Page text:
How the 1977 London to Sydney Marathon changed my life
Can just one day, chart the course of one's life? Looking back at 26th August 1977, I think this day (when the London to Sydney Marathon rolled into Bombay), perhaps decided the direction of my life. I was in school then, probably Class 8. Some local organisers assisting with the running of the Indian leg of the London to Sydney had come to St. Xavier's High School and put a request on the notice board asking students to volunteer for welcoming the rally participants. My late elder brother Gulu, was seriously into cars and as I had also developed quite a liking for them, I volunteered. The fact that my school was just about 3km from the event TC or time control, (the first time I heard that term) at Nariman Point and my residence was also on Marine Drive, just a stone's throw away, possibly sealed the deal, along with the fact that not many other students had applied. I was selected to be amongst those that would hand out bouquets of flowers to the participants when they arrived at the time control.
The Mercedes 280E proved to be a strong and reliable performer
The organisers spoke to my vice principal Fr. Joe Aran, said I needed to be in school uniform and that I would have to leave school early on 26th August, to be in time to welcome the participants. Gulu happily agreed to fetch me at 3:00pm (school ended at 3:45pm) and take me to the TC. The newspapers in Bombay (as it was known back then) were carrying daily reports after the event flagged off from London, with the focus of course being on the progress of our very own Indian team led by Dr. Bomsi Wadia. I followed these reports closely and was familiar with most participants and their cars before they drove into Bombay. My brother Gulu even managed to pick up a copy of a foreign publication that had done a detailed preview of the event with backgrounds of all the leading drivers, their cars, the preparations and modifications, etc. I learnt all about raised and stiffened suspension, sump guards, extra fuel tanks, extra driving lights, free flow exhausts, bull bars or roo bars, which would be needed as a protection from collisions with kangaroos in Australia, and so on.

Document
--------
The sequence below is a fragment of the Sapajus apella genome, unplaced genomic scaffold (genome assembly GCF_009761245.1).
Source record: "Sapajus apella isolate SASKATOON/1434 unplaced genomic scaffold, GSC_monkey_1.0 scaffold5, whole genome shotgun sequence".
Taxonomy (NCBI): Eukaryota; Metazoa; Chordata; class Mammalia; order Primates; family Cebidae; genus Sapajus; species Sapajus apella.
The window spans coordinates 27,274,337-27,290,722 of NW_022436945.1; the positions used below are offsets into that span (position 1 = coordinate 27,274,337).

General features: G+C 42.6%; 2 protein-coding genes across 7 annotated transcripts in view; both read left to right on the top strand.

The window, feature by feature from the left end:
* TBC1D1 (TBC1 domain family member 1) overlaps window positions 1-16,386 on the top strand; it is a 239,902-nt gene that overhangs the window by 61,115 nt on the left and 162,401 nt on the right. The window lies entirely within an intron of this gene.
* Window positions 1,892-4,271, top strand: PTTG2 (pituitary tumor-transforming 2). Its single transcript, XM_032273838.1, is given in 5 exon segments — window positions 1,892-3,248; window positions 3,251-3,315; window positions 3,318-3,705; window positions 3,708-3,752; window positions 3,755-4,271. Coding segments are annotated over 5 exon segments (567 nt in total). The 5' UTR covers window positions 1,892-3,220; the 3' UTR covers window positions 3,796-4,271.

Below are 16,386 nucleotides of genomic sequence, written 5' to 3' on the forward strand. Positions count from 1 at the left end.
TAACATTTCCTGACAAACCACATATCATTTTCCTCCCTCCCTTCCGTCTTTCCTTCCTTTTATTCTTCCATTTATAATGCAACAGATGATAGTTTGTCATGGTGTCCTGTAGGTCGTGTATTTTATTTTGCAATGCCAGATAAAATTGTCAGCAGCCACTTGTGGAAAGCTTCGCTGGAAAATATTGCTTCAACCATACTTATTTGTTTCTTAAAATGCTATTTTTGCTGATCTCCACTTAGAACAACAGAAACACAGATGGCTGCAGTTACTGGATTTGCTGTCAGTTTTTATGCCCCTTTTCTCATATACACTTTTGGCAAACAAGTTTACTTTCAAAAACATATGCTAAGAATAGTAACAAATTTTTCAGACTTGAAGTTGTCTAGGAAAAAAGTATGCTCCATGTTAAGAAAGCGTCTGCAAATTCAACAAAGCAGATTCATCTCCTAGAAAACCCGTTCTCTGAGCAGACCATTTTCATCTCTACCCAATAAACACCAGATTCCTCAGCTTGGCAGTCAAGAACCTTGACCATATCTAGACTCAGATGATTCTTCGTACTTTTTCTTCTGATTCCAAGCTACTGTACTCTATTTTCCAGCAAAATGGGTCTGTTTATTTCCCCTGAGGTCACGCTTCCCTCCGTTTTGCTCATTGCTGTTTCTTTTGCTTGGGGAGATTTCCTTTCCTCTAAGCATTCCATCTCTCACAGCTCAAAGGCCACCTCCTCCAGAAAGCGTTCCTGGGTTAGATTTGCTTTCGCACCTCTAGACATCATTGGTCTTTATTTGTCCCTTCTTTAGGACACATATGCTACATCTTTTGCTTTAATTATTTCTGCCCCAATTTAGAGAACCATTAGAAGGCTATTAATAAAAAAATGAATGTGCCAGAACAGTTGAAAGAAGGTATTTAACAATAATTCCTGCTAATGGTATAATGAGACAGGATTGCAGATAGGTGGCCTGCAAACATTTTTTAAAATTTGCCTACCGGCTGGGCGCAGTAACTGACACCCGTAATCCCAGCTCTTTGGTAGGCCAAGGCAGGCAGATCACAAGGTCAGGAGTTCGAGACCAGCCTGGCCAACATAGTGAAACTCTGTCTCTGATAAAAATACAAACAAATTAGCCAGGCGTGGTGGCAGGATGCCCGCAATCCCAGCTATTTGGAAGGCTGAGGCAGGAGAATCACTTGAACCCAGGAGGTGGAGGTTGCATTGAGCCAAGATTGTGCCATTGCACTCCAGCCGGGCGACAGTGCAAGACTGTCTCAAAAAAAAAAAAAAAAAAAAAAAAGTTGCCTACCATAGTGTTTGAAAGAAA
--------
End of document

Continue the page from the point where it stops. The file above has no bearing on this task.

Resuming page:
Zasada, the ace who drove from Delhi to Bombay in less than 12 hours.
On the morning of the day the cars were to reach Bombay, I was so excited that all I was talking of in school were the cars and some of my classmates also got enthused and said they wished they had volunteered too. Then suddenly while class was on, Father Joe Aran walked in and asked me to come with him. I looked at the clock; it was only 12:45pm and still early. Father Aran took me to the school office and said my brother would be there soon as the first car was already on the outskirts of Bombay and would reach the TC before time. Father Aran, one of my most favourite teachers, told me to remember that I was representing him and the school, and should behave properly at all times. Then my brother Gulu rushed into the office a little after 1:00pm, and said come on, we got to hurry.
A Fiat 132 being pushed out of a waterhole somewhere in India. It was serviced at Bombay Cycle and finished 39th overall
He had come in a 1971 Ford Capri, a used one, which he had persuaded my Dad to buy only a year back. Gulu said he had received a call from the organisers office saying the first car was running very early and we should immediately head to Nariman Point and since our location was closer, we would possibly reach before the time control officials. It was when we were approaching Marine Drive that we heard an awesome engine roar. It was like no engine I had ever heard before. It was pure and powerful and that sound of speed was soon ricocheting off the walls of the art-deco buildings on Marine Drive. The policemen at the junction stopped us, and then as if in a blur we saw a car fly by. It was red and the engine was singing like a star. All my bookish knowledge acquired in the last fortnight came to the fore and I confidently told Gulu that it was Zasada in his Porsche 911 Carrera, powered by a flat six cylinder engine.